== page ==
Ventilation Tubes for the Ears

Ventilation tubes are used to treat fluid in the ear. When the space in the middle ear fills up with fluid, due to a clogged or collapsed auditory tube, it is sometimes necessary to create a way for the fluid to escape. By surgically placing a tiny synthetic tube—called a ventilation tube—through the eardrum, the pressure in the middle ear is equalized.Ventilation tubes are also sometimes used to treat chronic middle ear infections.

Known also as ear tubesear grommets, myringotomy tubes, tympanostomy tube, or pressure equalization (PE) tubes.

Doctor checking a child's ear during a checkup
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Most Common Reason for Ventilation Tubes

Fluid in the ear is a common condition in children, but it can also occur in adults. Children have a more horizontal ear tube which is smaller and can more easily become clogged, trapping fluid and other debris inside the ear. Fluid in the ear sometimes results in symptoms such as:

  • Decreased hearing
  • Ear pain
  • Infections
  • Loss of balance
  • Developmental delays

Fluid in the ear can often be asymptomatic and can be a difficult condition to diagnose. Many healthcare providers used to try to treat fluid in the ear using decongestant medications such as pseudoephedrine, but the American Academy of Pediatrics no longer recommends this treatment as studies have shown that these medications are ineffective. The treatment of choice for fluid in the ear is a myringotomy, with the insertion of ventilation tubes.

How Are Ventilation Tubes Inserted?

A myringotomy is the creation of a tiny hole or incision in the eardrum; once this hole is created, the ventilation tube is then inserted into the hole. If a tube is not inserted after a myringotomy, the eardrum will heal after a few days. Ventilation tubes usually remain in place for about a year, and then fall out on their own. This is typically a painless process, and unless the ear fills up with fluid again—or there are other complications—most people don't even realize when the tube falls out.

A myringotomy with the insertion of ventilation tubes is probably one of the most common procedures performed in the United States, and it is also very simple. While all surgery carries risks—especially when anesthesia medications are used—this surgical procedure generally lasts less than 30 minutes and is very easy to recover from. Most patients do not require pain medications, although over-the-counter acetaminophen can be used if needed. The procedure is typically performed in a same-day surgery setting, and the patient can be sent home within a few hours after the procedure.

After Insertion

There are a few things that you should be cautious of after having your ventilation tubes inserted. While it used to be considered necessary to keep water out of the ear, this is no longer considered necessary. However, if having your ears submerged makes you feel uncomfortable, you can get earplugs to protect the fluid from entering the middle ear. You can buy earplugs over-the-counter at your local grocery or drug store; they are usually inexpensive and effective. However, if you plan to do a lot of swimming, you may wish to buy custom earplugs from your healthcare provider or audiologist. If you or your child accidentally get water in your ears, you don't need to notify your healthcare provider unless you develop symptoms of a middle ear infection or swimmer's ear.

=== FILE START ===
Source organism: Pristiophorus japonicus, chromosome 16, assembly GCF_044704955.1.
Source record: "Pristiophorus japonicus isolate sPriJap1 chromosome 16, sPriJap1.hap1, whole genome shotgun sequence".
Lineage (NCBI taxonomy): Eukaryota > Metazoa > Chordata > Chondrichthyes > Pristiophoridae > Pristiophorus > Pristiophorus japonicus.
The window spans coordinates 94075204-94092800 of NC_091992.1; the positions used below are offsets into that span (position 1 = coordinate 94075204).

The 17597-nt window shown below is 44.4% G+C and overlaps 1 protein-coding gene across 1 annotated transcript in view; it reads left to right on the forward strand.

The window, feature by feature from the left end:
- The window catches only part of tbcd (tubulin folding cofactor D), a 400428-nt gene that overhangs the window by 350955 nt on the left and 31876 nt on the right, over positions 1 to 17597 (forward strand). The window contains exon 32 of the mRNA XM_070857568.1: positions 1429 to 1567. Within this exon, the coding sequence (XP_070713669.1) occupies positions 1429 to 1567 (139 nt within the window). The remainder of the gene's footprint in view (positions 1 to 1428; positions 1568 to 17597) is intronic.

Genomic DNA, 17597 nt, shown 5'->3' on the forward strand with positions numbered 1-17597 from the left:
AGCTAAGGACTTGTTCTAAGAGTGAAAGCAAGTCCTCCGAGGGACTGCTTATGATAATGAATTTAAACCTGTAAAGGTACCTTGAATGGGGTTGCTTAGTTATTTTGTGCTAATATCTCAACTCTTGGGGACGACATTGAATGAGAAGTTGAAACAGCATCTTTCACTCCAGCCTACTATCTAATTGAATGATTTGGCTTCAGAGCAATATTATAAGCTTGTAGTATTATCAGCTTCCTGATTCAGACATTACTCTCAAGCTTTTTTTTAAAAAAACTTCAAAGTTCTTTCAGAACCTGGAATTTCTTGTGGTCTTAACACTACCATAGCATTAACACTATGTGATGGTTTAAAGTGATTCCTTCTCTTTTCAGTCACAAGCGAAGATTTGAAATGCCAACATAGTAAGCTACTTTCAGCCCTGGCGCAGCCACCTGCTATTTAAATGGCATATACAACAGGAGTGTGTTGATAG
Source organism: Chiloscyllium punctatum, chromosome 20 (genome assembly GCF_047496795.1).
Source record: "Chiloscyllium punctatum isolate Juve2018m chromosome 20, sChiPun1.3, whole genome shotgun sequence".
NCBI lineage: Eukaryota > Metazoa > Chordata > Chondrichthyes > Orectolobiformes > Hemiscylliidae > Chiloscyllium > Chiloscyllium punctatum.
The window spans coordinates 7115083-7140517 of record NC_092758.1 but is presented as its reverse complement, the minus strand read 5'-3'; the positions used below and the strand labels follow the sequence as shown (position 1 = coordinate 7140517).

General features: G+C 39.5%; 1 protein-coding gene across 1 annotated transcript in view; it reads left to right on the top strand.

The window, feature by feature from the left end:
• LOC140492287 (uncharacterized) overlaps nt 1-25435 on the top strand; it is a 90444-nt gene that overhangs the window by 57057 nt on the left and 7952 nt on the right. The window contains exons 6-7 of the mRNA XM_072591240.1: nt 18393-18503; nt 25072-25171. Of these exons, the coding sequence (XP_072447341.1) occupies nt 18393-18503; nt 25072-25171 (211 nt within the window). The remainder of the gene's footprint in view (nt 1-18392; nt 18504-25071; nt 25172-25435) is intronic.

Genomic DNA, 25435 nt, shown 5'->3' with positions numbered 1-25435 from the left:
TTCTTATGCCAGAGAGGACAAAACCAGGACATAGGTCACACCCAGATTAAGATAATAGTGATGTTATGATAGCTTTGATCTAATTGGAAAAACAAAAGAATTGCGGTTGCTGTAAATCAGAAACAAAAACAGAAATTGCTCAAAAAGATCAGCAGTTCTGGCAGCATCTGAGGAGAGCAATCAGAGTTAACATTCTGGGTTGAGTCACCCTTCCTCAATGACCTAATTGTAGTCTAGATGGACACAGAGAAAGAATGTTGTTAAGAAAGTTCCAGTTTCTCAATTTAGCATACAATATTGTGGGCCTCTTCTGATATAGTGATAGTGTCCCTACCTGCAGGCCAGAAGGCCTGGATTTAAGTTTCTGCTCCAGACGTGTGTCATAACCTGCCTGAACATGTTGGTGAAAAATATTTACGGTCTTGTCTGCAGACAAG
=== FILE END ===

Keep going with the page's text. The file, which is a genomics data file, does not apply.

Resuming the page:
If you start having similar symptoms before you had ventilation tubes inserted, you should see your healthcare provider. They can look into your ear canal and see if the tubes have either fallen out, tilted into a position that makes draining difficult, or you have something like ear wax obstructing the tube. You should never insert medication into your ear without your healthcare providers' consent, as some medications can damage the middle ear.

3 Sources
Verywell Health uses only high-quality sources, including peer-reviewed studies, to support the facts within our articles. Read our editorial process to learn more about how we fact-check and keep our content accurate, reliable, and trustworthy.
  1. American Academy of Otolaryngology - Head and Neck Surgery. Ear tubes.

  2. Rosenfeld RM, Shin JJ, Schwartz SR, et al. Clinical practice guideline: Otitis media with effusion (update). Otolaryngol Head Neck Surg. 154(1 Suppl):S1-S41. doi:10.1177/0194599815623467

  3. Cleveland Clinic. Ear care tips.

By Kristin Hayes, RN
Kristin Hayes, RN, is a registered nurse specializing in ear, nose, and throat disorders for both adults and children.